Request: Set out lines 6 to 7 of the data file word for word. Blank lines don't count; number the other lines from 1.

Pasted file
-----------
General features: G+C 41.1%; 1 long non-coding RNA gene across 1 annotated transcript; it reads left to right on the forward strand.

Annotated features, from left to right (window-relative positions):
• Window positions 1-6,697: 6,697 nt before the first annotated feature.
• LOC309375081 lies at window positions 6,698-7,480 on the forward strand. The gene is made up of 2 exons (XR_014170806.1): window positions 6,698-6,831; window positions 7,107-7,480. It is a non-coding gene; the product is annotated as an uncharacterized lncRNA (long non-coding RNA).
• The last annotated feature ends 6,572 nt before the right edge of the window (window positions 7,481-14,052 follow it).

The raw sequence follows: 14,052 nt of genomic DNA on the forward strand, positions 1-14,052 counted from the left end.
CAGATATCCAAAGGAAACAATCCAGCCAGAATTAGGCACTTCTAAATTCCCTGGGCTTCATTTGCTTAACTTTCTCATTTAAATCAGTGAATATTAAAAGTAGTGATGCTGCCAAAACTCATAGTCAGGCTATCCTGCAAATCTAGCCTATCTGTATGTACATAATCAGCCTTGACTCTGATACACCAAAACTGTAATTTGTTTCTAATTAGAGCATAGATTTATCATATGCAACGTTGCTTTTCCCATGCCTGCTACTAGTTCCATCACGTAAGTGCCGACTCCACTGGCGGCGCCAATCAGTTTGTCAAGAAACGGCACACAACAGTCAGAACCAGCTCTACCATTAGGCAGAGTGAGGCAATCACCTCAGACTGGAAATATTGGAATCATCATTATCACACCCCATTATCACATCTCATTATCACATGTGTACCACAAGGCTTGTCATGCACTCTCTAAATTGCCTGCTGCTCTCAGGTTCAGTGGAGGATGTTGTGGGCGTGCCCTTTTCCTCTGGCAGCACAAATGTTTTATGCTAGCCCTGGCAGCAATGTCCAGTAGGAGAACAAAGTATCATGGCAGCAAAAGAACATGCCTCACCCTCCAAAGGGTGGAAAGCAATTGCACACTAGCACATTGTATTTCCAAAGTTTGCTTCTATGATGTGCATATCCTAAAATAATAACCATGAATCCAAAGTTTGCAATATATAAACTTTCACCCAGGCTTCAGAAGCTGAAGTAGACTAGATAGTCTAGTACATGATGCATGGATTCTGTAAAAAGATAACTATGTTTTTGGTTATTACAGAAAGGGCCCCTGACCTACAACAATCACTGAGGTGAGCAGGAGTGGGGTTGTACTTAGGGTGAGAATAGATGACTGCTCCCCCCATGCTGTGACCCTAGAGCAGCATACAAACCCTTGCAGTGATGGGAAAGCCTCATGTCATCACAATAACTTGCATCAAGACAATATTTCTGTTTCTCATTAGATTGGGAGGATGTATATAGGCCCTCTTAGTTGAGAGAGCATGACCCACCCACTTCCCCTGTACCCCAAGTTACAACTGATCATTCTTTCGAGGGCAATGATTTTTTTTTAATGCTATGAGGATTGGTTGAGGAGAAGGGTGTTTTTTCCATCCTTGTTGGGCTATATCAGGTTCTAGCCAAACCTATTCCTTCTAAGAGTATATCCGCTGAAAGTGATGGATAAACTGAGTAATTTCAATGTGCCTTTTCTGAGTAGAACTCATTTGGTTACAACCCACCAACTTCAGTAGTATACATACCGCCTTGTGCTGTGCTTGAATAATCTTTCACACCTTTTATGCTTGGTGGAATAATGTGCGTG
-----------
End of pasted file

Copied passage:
The raw sequence follows: 14,052 nt of genomic DNA on the forward strand, positions 1-14,052 counted from the left end.
CAGATATCCAAAGGAAACAATCCAGCCAGAATTAGGCACTTCTAAATTCCCTGGGCTTCATTTGCTTAACTTTCTCATTTAAATCAGTGAATATTAAAAGTAGTGATGCTGCCAAAACTCATAGTCAGGCTATCCTGCAAATCTAGCCTATCTGTATGTACATAATCAGCCTTGACTCTGATACACCAAAACTGTAATTTGTTTCTAATTAGAGCATAGATTTATCATATGCAACGTTGCTTTTCCCATGCCTGCTACTAGTTCCATCACGTAAGTGCCGACTCCACTGGCGGCGCCAATCAGTTTGTCAAGAAACGGCACACAACAGTCAGAACCAGCTCTACCATTAGGCAGAGTGAGGCAATCACCTCAGACTGGAAATATTGGAATCATCATTATCACACCCCATTATCACATCTCATTATCACATGTGTACCACAAGGCTTGTCATGCACTCTCTAAATTGCCTGCTGCTCTCAGGTTCAGTGGAGGATGTTGTGGGCGTGCCCTTTTCCTCTGGCAGCACAAATGTTTTATGCTAGCCCTGGCAGCAATGTCCAGTAGGAGAACAAAGTATCATGGCAGCAAAAGAACATGCCTCACCCTCCAAAGGGTGGAAAGCAATTGCACACTAGCACATTGTATTTCCAAAGTTTGCTTCTATGATGTGCATATCCTAAAATAATAACCATGAATCCAAAGTTTGCAATATATAAACTTTCACCCAGGCTTCAGAAGCTGAAGTAGACTAGATAGTCTAGTACATGATGCATGGATTCTGTAAAAAGATAACTATGTTTTTGGTTATTACAGAAAGGGCCCCTGACCTACAACAATCACTGAGGTGAGCAGGAGTGGGGTTGTACTTAGGGTGAGAATAGATGACTGCTCCCCCCATGCTGTGACCCTAGAGCAGCATACAAACCCTTGCAGTGATGGGAAAGCCTCATGTCATCACAATAACTTGCATCAAGACAATATTTCTGTTTCTCATTAGATTGGGAGGATGTATATAGGCCCTCTTAGTTGAGAGAGCATGACCCACCCACTTCCCCTGTACCCCAAGTTACAACTGATCATTCTTTCGAGGGCAATGATTTTTTTTTAATGCTATGAGGATTGGTTGAGGAGAAGGGTGTTTTTTCCATCCTTGTTGGGCTATATCAGGTTCTAGCCAAACCTATTCCTTCTAAGAGTATATCCGCTGAAAGTGATGGATAAACTGAGTAATTTCAATGTGCCTTTTCTGAGTAGAACTCATTTGGTTACAACCCACCAACTTCAGTAGTATACATACCGCCTTGTGCTGTGCTTGAATAATCTTTCACACCTTTTATGCTTGGTGGAATAATGTGCGTG